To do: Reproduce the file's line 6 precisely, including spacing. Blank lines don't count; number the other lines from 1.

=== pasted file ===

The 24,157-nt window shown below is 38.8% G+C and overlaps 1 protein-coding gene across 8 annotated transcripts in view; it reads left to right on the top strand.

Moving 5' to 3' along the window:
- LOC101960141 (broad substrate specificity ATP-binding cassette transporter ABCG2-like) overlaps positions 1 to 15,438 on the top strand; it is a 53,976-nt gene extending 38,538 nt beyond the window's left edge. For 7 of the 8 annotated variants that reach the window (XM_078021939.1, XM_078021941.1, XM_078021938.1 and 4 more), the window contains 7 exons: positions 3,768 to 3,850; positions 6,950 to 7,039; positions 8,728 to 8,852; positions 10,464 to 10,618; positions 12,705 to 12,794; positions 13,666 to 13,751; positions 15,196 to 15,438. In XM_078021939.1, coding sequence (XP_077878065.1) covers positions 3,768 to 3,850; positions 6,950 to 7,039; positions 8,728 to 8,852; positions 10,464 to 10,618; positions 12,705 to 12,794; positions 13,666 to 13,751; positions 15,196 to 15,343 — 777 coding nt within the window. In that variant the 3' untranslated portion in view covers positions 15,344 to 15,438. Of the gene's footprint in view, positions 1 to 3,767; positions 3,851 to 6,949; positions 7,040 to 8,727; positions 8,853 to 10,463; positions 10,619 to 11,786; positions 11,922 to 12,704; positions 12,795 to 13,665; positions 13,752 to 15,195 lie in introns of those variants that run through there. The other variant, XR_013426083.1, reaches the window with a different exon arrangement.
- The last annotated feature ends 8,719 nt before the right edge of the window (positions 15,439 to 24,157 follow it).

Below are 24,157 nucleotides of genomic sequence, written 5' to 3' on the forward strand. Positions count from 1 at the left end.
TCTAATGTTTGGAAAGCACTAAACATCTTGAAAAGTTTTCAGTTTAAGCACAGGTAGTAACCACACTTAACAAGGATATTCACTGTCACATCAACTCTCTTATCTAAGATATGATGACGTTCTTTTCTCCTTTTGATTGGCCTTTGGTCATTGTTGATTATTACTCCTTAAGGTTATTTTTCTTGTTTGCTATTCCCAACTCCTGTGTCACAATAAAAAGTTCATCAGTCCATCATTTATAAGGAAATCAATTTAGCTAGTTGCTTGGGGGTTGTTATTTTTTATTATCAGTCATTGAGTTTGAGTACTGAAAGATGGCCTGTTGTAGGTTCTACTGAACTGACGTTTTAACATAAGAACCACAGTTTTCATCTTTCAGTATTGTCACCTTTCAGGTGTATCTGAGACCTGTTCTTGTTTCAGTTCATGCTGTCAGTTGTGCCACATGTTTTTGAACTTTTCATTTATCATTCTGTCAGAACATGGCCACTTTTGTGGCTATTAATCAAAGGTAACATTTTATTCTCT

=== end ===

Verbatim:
TCTAATGTTTGGAAAGCACTAAACATCTTGAAAAGTTTTCAGTTTAAGCACAGGTAGTAACCACACTTAACAAGGATATTCACTGTCACATCAACTCTCTTATCTAAGATATGATGACGTTCTTTTCTCCTTTTGATTGGCCTTTGGTCATTGTTGATTATTACTCCTTAAGGTTATTTTTCTTGTTTGCTATTCCCAACTCCTGTGTCACAATAAAAAGTTCATCAGTCCATCATTTATAAGGAAATCAATTTAGCTAGTTGCTTGGGGGTTGTTATTTTTTATTATCAGTCATTGAGTTTGAGTACTGAAAGATGGCCTGTTGTAGGTTCTACTGAACTGACGTTTTAACATAAGAACCACAGTTTTCATCTTTCAGTATTGTCACCTTTCAGGTGTATCTGAGACCTGTTCTTGTTTCAGTTCATGCTGTCAGTTGTGCCACATGTTTTTGAACTTTTCATTTATCATTCTGTCAGAACATGGCCACTTTTGTGGCTATTAATCAAAGGTAACATTTTATTCTCT